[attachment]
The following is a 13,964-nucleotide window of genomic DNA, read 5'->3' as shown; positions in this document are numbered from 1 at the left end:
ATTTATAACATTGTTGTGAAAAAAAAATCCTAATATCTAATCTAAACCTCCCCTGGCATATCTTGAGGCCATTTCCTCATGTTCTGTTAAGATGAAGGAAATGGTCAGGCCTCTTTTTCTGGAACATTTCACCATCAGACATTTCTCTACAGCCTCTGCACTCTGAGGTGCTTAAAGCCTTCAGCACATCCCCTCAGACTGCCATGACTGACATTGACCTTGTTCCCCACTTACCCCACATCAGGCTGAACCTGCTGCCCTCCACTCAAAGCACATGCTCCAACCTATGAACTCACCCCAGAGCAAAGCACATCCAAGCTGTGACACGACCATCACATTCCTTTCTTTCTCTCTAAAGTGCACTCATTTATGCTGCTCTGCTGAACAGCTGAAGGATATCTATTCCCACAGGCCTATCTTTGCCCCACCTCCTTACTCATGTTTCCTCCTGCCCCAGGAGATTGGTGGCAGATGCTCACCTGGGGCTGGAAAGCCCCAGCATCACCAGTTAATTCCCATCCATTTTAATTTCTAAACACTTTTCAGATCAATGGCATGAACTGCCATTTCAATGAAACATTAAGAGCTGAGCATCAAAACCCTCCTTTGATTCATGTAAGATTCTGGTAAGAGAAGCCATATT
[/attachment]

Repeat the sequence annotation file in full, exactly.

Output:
The following is a 13,964-nucleotide window of genomic DNA, read 5'->3' as shown; positions in this document are numbered from 1 at the left end:
ATTTATAACATTGTTGTGAAAAAAAAATCCTAATATCTAATCTAAACCTCCCCTGGCATATCTTGAGGCCATTTCCTCATGTTCTGTTAAGATGAAGGAAATGGTCAGGCCTCTTTTTCTGGAACATTTCACCATCAGACATTTCTCTACAGCCTCTGCACTCTGAGGTGCTTAAAGCCTTCAGCACATCCCCTCAGACTGCCATGACTGACATTGACCTTGTTCCCCACTTACCCCACATCAGGCTGAACCTGCTGCCCTCCACTCAAAGCACATGCTCCAACCTATGAACTCACCCCAGAGCAAAGCACATCCAAGCTGTGACACGACCATCACATTCCTTTCTTTCTCTCTAAAGTGCACTCATTTATGCTGCTCTGCTGAACAGCTGAAGGATATCTATTCCCACAGGCCTATCTTTGCCCCACCTCCTTACTCATGTTTCCTCCTGCCCCAGGAGATTGGTGGCAGATGCTCACCTGGGGCTGGAAAGCCCCAGCATCACCAGTTAATTCCCATCCATTTTAATTTCTAAACACTTTTCAGATCAATGGCATGAACTGCCATTTCAATGAAACATTAAGAGCTGAGCATCAAAACCCTCCTTTGATTCATGTAAGATTCTGGTAAGAGAAGCCATATT